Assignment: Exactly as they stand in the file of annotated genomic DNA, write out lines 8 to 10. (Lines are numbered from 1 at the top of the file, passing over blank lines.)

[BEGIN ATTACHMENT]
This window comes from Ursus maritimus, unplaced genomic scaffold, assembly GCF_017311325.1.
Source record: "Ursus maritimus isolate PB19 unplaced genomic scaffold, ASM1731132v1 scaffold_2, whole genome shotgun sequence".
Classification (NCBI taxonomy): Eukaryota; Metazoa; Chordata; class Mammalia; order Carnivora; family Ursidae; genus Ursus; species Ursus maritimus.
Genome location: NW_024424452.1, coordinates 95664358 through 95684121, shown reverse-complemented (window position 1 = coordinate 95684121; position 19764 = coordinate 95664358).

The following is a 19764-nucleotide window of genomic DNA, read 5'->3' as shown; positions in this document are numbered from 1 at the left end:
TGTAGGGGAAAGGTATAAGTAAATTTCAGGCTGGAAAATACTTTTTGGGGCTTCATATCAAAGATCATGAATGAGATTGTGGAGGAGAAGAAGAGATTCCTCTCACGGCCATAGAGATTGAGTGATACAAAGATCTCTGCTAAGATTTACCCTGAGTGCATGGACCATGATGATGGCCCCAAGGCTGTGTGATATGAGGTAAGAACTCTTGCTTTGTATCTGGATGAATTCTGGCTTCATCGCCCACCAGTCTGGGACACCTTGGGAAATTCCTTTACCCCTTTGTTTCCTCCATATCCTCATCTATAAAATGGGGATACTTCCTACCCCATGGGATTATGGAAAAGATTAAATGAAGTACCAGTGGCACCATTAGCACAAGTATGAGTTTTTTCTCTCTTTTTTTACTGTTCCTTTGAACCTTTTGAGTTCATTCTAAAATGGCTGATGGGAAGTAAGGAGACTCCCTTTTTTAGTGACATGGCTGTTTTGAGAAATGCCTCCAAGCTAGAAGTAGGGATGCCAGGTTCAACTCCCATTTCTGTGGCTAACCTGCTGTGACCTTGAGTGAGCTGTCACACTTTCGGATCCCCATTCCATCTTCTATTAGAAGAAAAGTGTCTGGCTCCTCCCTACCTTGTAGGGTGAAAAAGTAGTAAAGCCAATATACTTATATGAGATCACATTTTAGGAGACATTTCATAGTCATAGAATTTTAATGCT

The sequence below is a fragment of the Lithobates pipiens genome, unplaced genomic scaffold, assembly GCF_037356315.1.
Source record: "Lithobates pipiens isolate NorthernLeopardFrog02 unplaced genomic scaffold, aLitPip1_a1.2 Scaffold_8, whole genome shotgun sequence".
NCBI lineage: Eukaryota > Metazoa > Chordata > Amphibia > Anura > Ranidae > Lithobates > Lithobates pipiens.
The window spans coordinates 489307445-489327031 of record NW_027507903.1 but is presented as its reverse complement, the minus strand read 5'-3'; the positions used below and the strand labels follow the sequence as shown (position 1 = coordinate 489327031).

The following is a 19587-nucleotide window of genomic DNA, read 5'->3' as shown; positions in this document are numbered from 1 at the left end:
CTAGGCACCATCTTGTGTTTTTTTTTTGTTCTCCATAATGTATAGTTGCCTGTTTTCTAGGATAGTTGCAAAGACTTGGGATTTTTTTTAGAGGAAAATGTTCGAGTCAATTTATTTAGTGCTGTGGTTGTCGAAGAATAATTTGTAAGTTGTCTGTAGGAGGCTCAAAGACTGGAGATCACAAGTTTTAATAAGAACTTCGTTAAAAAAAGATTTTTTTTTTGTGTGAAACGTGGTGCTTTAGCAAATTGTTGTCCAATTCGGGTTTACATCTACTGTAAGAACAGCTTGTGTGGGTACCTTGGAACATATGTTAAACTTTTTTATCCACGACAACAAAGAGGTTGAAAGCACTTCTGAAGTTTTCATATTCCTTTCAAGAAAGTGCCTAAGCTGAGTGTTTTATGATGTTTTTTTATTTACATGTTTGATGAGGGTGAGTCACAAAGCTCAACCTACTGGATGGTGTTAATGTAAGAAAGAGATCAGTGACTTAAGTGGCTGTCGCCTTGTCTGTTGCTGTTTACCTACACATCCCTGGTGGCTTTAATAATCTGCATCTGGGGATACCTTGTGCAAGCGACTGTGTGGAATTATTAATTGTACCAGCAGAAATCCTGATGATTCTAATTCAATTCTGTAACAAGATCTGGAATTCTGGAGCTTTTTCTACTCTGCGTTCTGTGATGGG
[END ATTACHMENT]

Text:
Source record: "Lithobates pipiens isolate NorthernLeopardFrog02 unplaced genomic scaffold, aLitPip1_a1.2 Scaffold_8, whole genome shotgun sequence".
NCBI lineage: Eukaryota > Metazoa > Chordata > Amphibia > Anura > Ranidae > Lithobates > Lithobates pipiens.
The window spans coordinates 489307445-489327031 of record NW_027507903.1 but is presented as its reverse complement, the minus strand read 5'-3'; the positions used below and the strand labels follow the sequence as shown (position 1 = coordinate 489327031).